Knowledge: on a successful completion of this course, students will be able to:
- identify and critically analyze the concept of victimhood and its relation to culture.
- identify and critically analyze the concept of human rights and its relation to culture.
- point out key issues of using human rights as a universal and global framework of ‘doing justice’.
- use and apply these concepts and theories to historical and contemporary case-studies of genocide and mass violence by critically analyzing and comparing them on a macro, meso and micro level.
Skills: after following this course the student is able to:
- analyse case studies using the concepts of Human Rights and Victimhood in a critical way.
- communicate arguments and conclusions based on theoretical research and case study analysis
- write an academic paper about a topical issue related to Human Rights and Victimhood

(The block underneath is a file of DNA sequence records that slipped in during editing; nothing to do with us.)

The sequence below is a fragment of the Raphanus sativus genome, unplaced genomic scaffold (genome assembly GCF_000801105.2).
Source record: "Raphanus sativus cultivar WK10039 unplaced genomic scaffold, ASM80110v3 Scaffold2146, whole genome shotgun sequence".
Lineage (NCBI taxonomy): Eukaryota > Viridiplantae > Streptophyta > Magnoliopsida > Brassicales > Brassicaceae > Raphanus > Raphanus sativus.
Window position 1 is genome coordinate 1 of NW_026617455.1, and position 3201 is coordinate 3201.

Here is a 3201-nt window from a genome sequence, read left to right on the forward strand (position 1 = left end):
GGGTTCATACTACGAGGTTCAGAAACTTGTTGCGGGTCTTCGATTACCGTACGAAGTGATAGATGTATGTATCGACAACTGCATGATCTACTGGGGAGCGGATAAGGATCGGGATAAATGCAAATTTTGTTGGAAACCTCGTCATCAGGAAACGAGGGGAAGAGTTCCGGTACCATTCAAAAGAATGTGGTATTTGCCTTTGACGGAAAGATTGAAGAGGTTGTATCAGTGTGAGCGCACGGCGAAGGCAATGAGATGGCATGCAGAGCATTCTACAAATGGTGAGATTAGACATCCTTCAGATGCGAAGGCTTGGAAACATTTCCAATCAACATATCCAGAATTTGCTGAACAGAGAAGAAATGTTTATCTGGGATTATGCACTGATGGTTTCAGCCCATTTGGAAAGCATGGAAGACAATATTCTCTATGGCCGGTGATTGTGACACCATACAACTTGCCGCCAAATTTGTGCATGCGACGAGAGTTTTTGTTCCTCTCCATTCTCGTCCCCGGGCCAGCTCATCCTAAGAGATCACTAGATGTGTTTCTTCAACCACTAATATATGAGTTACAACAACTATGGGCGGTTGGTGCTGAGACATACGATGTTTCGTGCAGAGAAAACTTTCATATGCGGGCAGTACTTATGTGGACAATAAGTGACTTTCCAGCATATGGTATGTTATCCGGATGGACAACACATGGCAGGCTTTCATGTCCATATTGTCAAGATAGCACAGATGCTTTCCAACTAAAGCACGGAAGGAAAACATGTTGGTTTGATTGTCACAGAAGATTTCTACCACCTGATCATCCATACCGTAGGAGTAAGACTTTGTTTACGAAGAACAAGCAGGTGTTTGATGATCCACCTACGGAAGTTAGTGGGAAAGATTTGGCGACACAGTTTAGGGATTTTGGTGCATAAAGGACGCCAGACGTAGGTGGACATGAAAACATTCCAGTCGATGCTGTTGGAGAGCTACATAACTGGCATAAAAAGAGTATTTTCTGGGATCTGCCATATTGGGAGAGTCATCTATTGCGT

Character building: The course encourages critical thinking and by explicitly addressing topical issues and by zooming in to ongoing debates regarding Human Rights and Victimhood gives students tools for critical citizenship.
In this course, we will study practices of victimhood in relation to human rights’ abuses and violations. The course will start with a short introduction into human rights, using both a historical and cultural approach, and an introduction to the concept of ‘victim’ and ‘victimhood’. Questions such as ‘who is the victim’ and ‘how is victimhood constructed’ are key in these lectures.|
After this introduction, a few cases of human rights’ violations will be studied. The course-focus in the academic year 2018-2019 will be on genocide and genocide denial, which will be studied in general and in relation to practices of memorialization in particular. Our case-studies are 1. Srebrenica; 2. Armenia; 3. Rwanda, but discussions during class are not limited to these cases. The dynamics of online culture will be taken into account in studying the three cases (e.g. the impact of online denial of genocide).